Georgetown University President Timothy S. Healy took the stand in D.C. Superior Court yesterday to defend his university's policy of denying recognition to homosexual student groups.
Two homosexual student organizations sued Georgetown after the school denied them the right to receive funds for campus activities. The organizations claim that action violated the 1977 D.C. Human Rights Act, which prohibits discrimination based on sexual orientation.
A Superior Court judge ruled last March that Georgetown had violated the law, but did not resolve the school's argument that its policy was based on religious teachings and therefore protected under the First Amendment.
Healy, who testified for 2 1/2 hours yesterday before Judge Sylvia Bacon, said recognition of the homosexual groups would mean endorsement of the groups, something that would "contradict" the teachings of the Catholic Church.
Attorneys Ronald E. Bogard and Leonard Graff, who represent the students, have argued that it is discriminatory for Georgetown to reject the homosexual groups while it grants recognition to women's and Jewish groups, which also do not adhere to the teachings of the Catholic Church.
Under cross-examination by Bogard, Healy acknowledged that chartering Jewish groups does not mean university endorsement of Judaism. But later, under questioning by Charles Wilson, an attorney representing the school, Healy said the recognition does not violate the teachings of the Catholic Church.
"Other faiths are carriers of grace," Healy said, "and, as such, are good."
Healy compared Georgetown's stand on the gay organizations to other actions which he said the school has taken to fulfill the moral teachings of the Catholic Church, the most recent being his decision earlier this week to cancel a campus celebration of the founding of the Palestine Liberation Organization.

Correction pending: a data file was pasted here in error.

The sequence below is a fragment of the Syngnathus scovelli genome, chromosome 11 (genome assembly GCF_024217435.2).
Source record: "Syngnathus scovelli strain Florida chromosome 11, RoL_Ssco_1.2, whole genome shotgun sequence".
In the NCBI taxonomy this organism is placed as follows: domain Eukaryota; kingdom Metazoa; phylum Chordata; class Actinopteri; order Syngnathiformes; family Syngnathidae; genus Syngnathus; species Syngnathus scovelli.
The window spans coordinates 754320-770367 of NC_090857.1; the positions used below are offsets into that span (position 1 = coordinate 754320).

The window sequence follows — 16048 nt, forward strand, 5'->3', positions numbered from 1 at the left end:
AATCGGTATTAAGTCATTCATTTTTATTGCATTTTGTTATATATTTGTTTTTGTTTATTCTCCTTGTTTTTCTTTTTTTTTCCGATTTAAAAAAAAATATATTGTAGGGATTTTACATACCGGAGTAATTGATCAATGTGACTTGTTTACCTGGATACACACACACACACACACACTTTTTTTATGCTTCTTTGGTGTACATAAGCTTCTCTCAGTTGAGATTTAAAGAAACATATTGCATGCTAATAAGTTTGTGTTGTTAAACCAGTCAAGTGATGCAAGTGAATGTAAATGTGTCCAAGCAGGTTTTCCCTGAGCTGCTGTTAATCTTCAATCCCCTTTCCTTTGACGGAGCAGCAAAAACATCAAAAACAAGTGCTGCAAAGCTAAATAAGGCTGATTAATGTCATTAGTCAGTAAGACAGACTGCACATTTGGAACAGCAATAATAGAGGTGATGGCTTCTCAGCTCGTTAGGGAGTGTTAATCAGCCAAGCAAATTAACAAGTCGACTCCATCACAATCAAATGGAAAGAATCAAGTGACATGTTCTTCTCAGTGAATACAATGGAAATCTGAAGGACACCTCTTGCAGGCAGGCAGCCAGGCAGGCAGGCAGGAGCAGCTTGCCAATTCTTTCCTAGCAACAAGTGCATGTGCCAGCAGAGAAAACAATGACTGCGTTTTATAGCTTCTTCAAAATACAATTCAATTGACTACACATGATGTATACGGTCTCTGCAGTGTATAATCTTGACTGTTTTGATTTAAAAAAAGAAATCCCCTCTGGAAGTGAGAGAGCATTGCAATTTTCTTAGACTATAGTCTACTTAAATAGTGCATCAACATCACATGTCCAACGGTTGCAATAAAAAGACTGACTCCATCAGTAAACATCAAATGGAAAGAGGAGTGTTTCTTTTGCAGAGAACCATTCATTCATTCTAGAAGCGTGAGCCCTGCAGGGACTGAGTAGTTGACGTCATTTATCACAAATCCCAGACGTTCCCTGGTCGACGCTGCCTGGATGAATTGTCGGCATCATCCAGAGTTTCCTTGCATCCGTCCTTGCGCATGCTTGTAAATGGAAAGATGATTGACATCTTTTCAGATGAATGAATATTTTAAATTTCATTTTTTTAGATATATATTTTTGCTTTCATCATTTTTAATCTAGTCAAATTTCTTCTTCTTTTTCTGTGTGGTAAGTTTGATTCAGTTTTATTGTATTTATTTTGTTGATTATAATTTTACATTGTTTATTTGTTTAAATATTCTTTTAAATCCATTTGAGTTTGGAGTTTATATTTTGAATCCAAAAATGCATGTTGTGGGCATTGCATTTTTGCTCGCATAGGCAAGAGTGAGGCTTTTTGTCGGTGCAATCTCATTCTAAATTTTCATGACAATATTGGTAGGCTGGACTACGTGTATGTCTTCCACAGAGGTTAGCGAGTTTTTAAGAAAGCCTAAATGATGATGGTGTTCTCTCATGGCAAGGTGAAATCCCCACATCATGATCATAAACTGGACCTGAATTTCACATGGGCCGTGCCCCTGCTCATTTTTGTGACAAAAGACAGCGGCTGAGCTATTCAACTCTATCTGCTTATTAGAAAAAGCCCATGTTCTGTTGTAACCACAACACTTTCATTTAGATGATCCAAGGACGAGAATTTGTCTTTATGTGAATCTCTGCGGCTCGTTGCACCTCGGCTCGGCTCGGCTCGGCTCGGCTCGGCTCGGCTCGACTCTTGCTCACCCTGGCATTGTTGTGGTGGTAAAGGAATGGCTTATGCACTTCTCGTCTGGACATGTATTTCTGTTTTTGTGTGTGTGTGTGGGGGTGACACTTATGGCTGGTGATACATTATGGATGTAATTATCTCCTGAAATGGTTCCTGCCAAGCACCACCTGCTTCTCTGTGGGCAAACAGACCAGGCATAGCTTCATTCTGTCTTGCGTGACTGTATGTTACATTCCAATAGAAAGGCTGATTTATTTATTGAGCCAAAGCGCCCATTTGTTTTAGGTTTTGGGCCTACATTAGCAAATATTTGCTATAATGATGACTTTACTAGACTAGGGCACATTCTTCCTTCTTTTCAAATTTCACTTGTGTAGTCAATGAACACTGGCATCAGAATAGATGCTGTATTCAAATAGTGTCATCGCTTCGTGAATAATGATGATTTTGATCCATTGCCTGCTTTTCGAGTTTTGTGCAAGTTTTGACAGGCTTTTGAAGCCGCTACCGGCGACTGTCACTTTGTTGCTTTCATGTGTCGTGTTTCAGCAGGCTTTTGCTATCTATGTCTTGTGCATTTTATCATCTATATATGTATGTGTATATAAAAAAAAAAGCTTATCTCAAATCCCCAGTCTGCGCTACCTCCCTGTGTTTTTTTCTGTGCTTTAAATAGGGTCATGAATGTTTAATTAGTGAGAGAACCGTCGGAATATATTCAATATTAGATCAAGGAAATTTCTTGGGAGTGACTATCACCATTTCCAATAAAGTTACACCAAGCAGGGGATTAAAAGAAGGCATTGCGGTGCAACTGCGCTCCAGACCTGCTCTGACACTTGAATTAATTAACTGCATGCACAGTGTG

He also compared his decision on the homosexual groups to the university's policy of not allowing the hospital there to perform abortions.
Asked about the school's recognition of women's groups which promote the women's rights movement and may promote abortion and birth control, Healy said the school's endorsement of the general purposes of the groups "no more bears upon abortion and birth control than endorsement . . . of the Wine Tasting Society bears on drunkenness."
The case, which is expected to conclude next week, is a clash of First Amendment rights that observers expect will not be settled at the Superior Court level.
It is the first test of the "sexual orientation" protections afforded by the Human Rights Act, and has drawn the D.C. Corporation Counsel's office into the case in support of the students. Bogard and Graff have argued that if Georgetown prevails in this case, the act's protections would be gutted.
The student groups are expected to begin their case today, with closing arguments expected on Monday. Bacon has not indicated when she will issue a ruling.